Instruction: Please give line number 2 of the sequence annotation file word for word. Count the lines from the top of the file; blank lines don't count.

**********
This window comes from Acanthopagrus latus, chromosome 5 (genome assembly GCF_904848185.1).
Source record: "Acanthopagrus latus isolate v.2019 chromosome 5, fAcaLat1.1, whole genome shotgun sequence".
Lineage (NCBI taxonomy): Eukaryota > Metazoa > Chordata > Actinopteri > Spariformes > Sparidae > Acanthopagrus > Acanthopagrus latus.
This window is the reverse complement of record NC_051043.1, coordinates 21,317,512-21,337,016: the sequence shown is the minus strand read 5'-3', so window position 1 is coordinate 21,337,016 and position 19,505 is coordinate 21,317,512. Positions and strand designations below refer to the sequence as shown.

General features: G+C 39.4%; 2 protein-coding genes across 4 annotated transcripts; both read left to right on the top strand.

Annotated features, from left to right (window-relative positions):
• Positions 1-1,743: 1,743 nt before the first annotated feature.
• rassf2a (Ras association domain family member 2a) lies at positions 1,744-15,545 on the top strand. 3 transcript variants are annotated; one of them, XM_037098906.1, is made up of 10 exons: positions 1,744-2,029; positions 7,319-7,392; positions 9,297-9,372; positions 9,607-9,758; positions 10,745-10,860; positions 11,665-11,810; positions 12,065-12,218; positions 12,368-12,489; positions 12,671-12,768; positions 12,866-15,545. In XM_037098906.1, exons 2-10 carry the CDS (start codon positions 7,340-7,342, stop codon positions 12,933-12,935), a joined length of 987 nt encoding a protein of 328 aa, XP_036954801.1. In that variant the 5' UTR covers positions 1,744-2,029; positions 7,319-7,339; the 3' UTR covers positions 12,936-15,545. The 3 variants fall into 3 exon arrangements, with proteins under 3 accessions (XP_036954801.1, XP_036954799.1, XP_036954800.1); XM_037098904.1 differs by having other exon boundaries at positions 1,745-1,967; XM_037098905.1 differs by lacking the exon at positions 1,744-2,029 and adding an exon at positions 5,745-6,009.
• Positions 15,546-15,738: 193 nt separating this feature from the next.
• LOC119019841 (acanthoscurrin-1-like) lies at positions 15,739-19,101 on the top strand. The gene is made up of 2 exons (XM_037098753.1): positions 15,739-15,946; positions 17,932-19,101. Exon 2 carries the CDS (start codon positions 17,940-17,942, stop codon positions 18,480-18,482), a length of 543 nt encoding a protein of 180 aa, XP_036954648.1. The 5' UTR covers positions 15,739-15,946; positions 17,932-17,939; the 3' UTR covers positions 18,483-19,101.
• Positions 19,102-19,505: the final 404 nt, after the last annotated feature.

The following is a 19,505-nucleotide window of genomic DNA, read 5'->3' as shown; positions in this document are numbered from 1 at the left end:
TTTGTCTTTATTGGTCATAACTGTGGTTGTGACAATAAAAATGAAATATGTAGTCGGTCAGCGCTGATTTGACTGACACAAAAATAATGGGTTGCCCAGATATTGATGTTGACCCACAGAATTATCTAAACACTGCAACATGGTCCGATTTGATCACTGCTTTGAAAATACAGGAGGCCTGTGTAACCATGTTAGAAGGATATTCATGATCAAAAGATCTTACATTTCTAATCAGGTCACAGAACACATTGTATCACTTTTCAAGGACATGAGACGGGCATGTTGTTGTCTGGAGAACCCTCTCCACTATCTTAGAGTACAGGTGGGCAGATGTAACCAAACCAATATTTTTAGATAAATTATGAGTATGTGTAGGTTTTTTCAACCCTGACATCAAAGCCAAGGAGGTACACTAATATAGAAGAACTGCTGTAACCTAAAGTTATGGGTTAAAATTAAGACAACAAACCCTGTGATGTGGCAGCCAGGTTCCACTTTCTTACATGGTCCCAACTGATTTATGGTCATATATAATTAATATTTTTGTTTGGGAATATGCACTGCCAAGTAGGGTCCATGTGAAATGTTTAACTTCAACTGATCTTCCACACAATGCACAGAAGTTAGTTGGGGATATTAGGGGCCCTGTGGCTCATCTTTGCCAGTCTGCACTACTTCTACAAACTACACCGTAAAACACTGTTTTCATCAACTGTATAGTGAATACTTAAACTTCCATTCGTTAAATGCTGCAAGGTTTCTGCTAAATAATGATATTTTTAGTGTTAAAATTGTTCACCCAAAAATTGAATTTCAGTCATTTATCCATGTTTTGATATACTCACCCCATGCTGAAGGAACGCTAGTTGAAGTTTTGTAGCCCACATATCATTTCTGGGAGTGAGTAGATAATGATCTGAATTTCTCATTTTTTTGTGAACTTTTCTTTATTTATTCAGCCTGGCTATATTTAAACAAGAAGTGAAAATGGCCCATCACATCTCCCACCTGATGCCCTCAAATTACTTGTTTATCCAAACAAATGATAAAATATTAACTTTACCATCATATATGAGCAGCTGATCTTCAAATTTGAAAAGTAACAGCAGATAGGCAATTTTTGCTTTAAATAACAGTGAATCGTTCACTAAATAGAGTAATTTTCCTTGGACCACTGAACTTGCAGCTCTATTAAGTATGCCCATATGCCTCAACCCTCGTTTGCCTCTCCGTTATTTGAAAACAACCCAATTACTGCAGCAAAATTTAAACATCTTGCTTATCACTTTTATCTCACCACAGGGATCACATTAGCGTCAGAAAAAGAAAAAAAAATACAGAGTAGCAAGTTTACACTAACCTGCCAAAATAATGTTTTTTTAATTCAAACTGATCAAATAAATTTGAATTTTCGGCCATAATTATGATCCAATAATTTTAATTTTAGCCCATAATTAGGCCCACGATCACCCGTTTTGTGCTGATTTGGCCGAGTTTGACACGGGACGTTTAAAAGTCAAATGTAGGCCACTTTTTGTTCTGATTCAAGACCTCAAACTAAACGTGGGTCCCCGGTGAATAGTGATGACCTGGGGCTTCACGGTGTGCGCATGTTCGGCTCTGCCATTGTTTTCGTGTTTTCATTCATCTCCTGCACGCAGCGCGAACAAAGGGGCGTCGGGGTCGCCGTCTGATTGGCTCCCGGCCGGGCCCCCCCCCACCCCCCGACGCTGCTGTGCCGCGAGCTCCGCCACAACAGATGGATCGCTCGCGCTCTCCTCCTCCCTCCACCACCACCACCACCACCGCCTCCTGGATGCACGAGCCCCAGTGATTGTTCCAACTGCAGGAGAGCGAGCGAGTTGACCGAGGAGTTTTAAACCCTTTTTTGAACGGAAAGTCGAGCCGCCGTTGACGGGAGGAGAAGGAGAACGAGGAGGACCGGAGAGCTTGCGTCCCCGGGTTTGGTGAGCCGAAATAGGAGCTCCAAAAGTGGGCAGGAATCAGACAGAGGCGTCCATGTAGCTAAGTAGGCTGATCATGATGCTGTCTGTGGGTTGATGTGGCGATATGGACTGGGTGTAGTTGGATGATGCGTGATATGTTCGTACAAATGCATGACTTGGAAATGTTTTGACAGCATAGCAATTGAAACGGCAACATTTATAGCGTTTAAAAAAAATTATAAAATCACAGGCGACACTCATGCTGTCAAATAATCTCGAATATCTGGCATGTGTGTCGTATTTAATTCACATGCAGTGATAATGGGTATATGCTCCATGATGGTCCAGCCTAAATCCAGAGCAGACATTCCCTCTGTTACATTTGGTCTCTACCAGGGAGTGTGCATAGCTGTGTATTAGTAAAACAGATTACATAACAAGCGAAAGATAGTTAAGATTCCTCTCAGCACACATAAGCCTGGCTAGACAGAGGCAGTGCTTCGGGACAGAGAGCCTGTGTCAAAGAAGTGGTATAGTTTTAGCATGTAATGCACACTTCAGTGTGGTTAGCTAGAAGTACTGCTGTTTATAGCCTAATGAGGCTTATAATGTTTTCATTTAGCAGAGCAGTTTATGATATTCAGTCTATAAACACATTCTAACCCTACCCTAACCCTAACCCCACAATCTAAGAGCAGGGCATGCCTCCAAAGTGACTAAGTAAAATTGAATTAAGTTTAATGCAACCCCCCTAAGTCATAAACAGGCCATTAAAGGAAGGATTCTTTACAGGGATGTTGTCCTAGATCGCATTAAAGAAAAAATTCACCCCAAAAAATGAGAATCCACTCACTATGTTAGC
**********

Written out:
Source record: "Acanthopagrus latus isolate v.2019 chromosome 5, fAcaLat1.1, whole genome shotgun sequence".